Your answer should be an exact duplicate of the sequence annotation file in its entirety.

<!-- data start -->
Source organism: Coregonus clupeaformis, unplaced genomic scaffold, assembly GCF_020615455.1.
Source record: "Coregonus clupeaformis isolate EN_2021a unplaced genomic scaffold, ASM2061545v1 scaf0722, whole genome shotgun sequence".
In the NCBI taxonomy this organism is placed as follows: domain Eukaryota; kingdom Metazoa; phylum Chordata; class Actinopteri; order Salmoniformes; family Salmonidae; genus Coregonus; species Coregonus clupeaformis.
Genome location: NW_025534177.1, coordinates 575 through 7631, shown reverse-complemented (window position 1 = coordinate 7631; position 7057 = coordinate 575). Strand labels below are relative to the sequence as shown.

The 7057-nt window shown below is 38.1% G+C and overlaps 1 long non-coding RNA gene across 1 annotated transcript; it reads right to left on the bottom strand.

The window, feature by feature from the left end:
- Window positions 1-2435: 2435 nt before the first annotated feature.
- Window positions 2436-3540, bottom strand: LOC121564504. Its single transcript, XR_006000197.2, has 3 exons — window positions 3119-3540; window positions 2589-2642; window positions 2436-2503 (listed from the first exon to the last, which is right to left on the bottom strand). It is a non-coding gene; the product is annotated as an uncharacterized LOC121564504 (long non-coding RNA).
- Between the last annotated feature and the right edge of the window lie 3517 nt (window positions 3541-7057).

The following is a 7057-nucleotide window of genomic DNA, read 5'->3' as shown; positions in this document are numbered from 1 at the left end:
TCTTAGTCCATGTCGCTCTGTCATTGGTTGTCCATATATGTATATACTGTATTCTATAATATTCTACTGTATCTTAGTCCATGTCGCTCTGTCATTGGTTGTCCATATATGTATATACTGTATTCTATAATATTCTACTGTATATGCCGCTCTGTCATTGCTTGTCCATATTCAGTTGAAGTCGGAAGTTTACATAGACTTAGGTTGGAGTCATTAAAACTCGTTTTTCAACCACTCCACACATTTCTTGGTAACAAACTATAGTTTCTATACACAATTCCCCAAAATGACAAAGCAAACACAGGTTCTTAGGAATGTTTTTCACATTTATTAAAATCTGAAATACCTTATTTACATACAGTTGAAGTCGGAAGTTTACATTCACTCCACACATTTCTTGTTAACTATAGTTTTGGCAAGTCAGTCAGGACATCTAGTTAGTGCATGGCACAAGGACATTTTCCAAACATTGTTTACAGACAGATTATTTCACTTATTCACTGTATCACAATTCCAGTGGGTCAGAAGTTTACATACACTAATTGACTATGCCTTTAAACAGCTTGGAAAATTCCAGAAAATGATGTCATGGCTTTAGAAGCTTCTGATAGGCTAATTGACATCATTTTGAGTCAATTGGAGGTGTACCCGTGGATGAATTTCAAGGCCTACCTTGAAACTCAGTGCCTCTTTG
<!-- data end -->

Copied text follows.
Source organism: Coregonus clupeaformis, unplaced genomic scaffold, assembly GCF_020615455.1.
Source record: "Coregonus clupeaformis isolate EN_2021a unplaced genomic scaffold, ASM2061545v1 scaf0722, whole genome shotgun sequence".
In the NCBI taxonomy this organism is placed as follows: domain Eukaryota; kingdom Metazoa; phylum Chordata; class Actinopteri; order Salmoniformes; family Salmonidae; genus Coregonus; species Coregonus clupeaformis.
Genome location: NW_025534177.1, coordinates 575 through 7631, shown reverse-complemented (window position 1 = coordinate 7631; position 7057 = coordinate 575). Strand labels below are relative to the sequence as shown.

The 7057-nt window shown below is 38.1% G+C and overlaps 1 long non-coding RNA gene across 1 annotated transcript; it reads right to left on the bottom strand.

The window, feature by feature from the left end:
- Window positions 1-2435: 2435 nt before the first annotated feature.
- Window positions 2436-3540, bottom strand: LOC121564504. Its single transcript, XR_006000197.2, has 3 exons — window positions 3119-3540; window positions 2589-2642; window positions 2436-2503 (listed from the first exon to the last, which is right to left on the bottom strand). It is a non-coding gene; the product is annotated as an uncharacterized LOC121564504 (long non-coding RNA).
- Between the last annotated feature and the right edge of the window lie 3517 nt (window positions 3541-7057).

The following is a 7057-nucleotide window of genomic DNA, read 5'->3' as shown; positions in this document are numbered from 1 at the left end:
TCTTAGTCCATGTCGCTCTGTCATTGGTTGTCCATATATGTATATACTGTATTCTATAATATTCTACTGTATCTTAGTCCATGTCGCTCTGTCATTGGTTGTCCATATATGTATATACTGTATTCTATAATATTCTACTGTATATGCCGCTCTGTCATTGCTTGTCCATATTCAGTTGAAGTCGGAAGTTTACATAGACTTAGGTTGGAGTCATTAAAACTCGTTTTTCAACCACTCCACACATTTCTTGGTAACAAACTATAGTTTCTATACACAATTCCCCAAAATGACAAAGCAAACACAGGTTCTTAGGAATGTTTTTCACATTTATTAAAATCTGAAATACCTTATTTACATACAGTTGAAGTCGGAAGTTTACATTCACTCCACACATTTCTTGTTAACTATAGTTTTGGCAAGTCAGTCAGGACATCTAGTTAGTGCATGGCACAAGGACATTTTCCAAACATTGTTTACAGACAGATTATTTCACTTATTCACTGTATCACAATTCCAGTGGGTCAGAAGTTTACATACACTAATTGACTATGCCTTTAAACAGCTTGGAAAATTCCAGAAAATGATGTCATGGCTTTAGAAGCTTCTGATAGGCTAATTGACATCATTTTGAGTCAATTGGAGGTGTACCCGTGGATGAATTTCAAGGCCTACCTTGAAACTCAGTGCCTCTTTG